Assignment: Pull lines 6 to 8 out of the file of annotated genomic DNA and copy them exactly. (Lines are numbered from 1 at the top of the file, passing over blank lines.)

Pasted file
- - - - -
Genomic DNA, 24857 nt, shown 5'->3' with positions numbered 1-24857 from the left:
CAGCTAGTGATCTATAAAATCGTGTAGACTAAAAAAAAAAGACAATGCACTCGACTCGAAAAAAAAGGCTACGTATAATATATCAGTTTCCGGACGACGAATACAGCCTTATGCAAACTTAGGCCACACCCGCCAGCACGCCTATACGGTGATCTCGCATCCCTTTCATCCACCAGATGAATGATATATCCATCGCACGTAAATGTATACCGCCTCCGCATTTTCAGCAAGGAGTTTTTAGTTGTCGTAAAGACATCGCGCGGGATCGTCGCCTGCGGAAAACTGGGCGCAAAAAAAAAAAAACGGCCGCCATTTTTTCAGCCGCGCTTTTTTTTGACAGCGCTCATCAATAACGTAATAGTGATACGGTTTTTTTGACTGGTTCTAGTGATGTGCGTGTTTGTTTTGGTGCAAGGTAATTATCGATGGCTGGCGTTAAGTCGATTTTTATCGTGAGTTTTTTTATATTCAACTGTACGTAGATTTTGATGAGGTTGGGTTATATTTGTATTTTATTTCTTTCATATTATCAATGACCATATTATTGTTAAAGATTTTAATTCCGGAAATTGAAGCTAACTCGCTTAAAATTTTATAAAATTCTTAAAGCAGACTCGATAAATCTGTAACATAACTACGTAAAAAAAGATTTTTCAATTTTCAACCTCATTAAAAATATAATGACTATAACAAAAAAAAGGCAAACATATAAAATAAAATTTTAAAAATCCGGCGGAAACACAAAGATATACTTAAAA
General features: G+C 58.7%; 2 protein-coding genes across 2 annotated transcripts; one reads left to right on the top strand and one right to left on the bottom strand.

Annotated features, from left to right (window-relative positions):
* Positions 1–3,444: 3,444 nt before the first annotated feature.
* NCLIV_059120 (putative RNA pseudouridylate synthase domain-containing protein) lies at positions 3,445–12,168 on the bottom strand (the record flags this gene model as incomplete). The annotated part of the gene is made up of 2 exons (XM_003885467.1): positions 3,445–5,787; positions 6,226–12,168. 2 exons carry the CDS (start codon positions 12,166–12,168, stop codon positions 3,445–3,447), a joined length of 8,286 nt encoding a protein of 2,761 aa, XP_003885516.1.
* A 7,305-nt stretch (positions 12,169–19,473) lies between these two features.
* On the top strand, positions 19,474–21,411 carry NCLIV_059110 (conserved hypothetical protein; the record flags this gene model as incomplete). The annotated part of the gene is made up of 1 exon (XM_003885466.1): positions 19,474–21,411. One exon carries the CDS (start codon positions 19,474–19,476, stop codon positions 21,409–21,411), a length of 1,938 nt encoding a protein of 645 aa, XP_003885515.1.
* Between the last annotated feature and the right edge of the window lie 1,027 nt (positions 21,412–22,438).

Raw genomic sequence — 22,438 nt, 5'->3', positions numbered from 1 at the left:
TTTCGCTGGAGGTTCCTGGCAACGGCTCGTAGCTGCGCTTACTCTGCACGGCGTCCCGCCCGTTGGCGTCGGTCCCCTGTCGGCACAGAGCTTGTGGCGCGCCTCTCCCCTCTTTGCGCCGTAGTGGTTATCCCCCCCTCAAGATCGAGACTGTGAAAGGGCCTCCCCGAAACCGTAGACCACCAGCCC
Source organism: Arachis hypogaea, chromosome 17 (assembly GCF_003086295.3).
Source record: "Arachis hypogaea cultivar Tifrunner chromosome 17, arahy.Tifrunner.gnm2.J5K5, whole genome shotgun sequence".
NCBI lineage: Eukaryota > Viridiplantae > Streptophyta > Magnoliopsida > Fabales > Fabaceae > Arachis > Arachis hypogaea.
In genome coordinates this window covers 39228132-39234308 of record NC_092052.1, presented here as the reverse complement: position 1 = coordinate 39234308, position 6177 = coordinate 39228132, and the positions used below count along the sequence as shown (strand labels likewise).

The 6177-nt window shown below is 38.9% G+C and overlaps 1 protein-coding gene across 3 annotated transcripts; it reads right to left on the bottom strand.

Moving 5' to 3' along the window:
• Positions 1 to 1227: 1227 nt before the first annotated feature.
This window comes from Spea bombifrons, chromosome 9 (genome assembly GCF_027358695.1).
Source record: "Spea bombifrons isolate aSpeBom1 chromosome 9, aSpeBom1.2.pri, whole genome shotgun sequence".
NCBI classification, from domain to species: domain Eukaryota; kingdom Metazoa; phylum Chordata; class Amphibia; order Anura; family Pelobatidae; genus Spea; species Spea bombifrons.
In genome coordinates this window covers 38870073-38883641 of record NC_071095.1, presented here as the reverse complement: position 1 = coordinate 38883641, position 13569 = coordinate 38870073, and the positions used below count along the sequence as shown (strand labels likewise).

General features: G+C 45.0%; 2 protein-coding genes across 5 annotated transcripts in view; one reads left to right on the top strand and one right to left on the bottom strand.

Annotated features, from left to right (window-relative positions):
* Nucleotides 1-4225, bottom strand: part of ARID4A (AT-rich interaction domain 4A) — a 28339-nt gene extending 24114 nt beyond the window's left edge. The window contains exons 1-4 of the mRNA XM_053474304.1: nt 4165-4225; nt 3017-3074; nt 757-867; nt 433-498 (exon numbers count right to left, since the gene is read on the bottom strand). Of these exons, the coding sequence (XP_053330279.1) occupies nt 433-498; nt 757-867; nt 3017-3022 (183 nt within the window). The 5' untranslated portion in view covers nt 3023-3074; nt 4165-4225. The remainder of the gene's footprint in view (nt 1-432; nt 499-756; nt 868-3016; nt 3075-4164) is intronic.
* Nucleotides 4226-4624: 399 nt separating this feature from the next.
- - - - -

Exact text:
* NCLIV_059120 (putative RNA pseudouridylate synthase domain-containing protein) lies at positions 3,445–12,168 on the bottom strand (the record flags this gene model as incomplete). The annotated part of the gene is made up of 2 exons (XM_003885467.1): positions 3,445–5,787; positions 6,226–12,168. 2 exons carry the CDS (start codon positions 12,166–12,168, stop codon positions 3,445–3,447), a joined length of 8,286 nt encoding a protein of 2,761 aa, XP_003885516.1.
* A 7,305-nt stretch (positions 12,169–19,473) lies between these two features.
* On the top strand, positions 19,474–21,411 carry NCLIV_059110 (conserved hypothetical protein; the record flags this gene model as incomplete). The annotated part of the gene is made up of 1 exon (XM_003885466.1): positions 19,474–21,411. One exon carries the CDS (start codon positions 19,474–19,476, stop codon positions 21,409–21,411), a length of 1,938 nt encoding a protein of 645 aa, XP_003885515.1.